- 19 Jun 20
Not Dark Yet
Has Dylan still got it? Should anybody still care? Not only did the man behind the shades throw out three singles to the bunkered faithful in the last couple of months, but he also managed, just before his 79th birthday, to have his first Billboard No. 1 with a seventeen-minute rumination on the Kennedy assassination. Pick the bones outta that.
Those great American songbook records were pretty patchy, but perhaps by plugging back into tradition, like he did when Good As I’ve Been To You and World Gone Wrong allowed him to produce the masterpiece Time Out Of Mind, he has gone backwards to go forward. Let there be no bones made about it, Rough And Rowdy Ways is, in places, better than anything Dylan has done since that high-water mark.
The singles you should already know – repurposing Walt Whitman to sing of his own body electric with ‘I Contain Multitudes’, channelling Mark Anthony to call out the fall of American while ostensibly eulogising a slain Caesar in ‘Murder Most Foul’ and, best of all, giving it some Minnie The Moocher at Chess Records boogie on the “I’m Bob Dylan, and You Ain’t” ‘False Prophet’. As always, Dylan knew what he was doing, whetting the appetite of the most captive audience of all time. And he wasn’t even teasing us with the best tunes.
Over a descending four-note riff that could have sound tracked Orson Welles skulking in the shadows, Dylan starts ‘My Own Version Of You’ robbing body parts morgues and monasteries to combine Pacino and Brando into a robot commando. The rockin' and rollin' ‘Goodbye Jimmy Reed’ – “never pandered, never acted proud” - and even ‘I Crossed The Rubicon’ – “the bones beneath my skin are trembling with rage” - both hark, however faintly, back to that glorious thin, wild mercury sound of Blonde On Blonde, and ‘I’ve Made Up My Mind To Give Myself To You’ is his greatest love song since ‘Make You Feel My Love’. Step back from unpacking the meaning of it all and simply sit with Dylan on his terrace, under the stars, and listen to the sad guitars. It could be about a woman, it could be about the road, or it could be about America herself. It doesn’t really matter.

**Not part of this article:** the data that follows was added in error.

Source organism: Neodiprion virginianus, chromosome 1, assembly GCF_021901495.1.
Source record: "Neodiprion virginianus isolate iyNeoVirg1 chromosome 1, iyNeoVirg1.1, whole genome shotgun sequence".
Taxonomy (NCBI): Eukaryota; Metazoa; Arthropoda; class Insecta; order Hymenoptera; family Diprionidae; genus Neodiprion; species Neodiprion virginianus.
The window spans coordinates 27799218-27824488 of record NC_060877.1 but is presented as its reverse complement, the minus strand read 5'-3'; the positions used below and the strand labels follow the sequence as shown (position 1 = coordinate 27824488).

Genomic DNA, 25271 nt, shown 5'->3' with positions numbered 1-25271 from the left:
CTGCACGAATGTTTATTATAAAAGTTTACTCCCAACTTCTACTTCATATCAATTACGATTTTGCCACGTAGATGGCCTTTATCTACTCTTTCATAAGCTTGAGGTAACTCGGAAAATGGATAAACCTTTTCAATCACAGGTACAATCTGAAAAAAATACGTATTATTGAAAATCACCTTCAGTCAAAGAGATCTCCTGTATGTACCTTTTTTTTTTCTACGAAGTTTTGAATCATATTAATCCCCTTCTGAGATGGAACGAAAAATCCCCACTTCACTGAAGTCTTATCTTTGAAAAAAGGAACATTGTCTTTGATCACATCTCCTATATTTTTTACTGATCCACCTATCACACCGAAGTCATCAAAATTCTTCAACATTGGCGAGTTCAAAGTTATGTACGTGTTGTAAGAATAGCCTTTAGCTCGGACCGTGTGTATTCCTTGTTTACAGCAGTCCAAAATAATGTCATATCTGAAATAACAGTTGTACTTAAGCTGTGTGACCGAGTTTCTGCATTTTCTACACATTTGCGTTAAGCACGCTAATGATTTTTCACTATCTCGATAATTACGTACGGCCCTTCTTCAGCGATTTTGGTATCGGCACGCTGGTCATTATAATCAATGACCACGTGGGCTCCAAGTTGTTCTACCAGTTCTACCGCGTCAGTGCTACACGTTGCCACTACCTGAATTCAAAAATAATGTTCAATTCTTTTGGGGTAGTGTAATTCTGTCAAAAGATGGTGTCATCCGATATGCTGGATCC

He’s on the road again in the majestic ‘Key West (Philosopher Pirate)’, driving South and “searching for love and inspiration on that pirate radio station” over a gentle accordion's lilt. The song’s near ten-minutes length passes too quickly. This record’s not quite perfect, ‘Black Rider’, ‘Mother Of Muses’ and ‘Murder Most Foul’ might, perhaps, be easier to admire than to love, but no matter. The artist that invented a new kind of poetry in ‘Gates Of Eden’ or crammed an entire movie into ‘Romance In Durango’ is still in there.
Academics who can’t dance will fill unread books dissecting the library of historical reference, and the cast of characters - Truman, Kerouac, Shakespeare, Freud, Marx, Elvis, the apostles and Bo Diddley - engrained in these grooves. The rest of us can just be thankful that the greatest song and dance man of them all is still rolling; the world will be an eternally greyer place when Bob Dylan is no longer in it.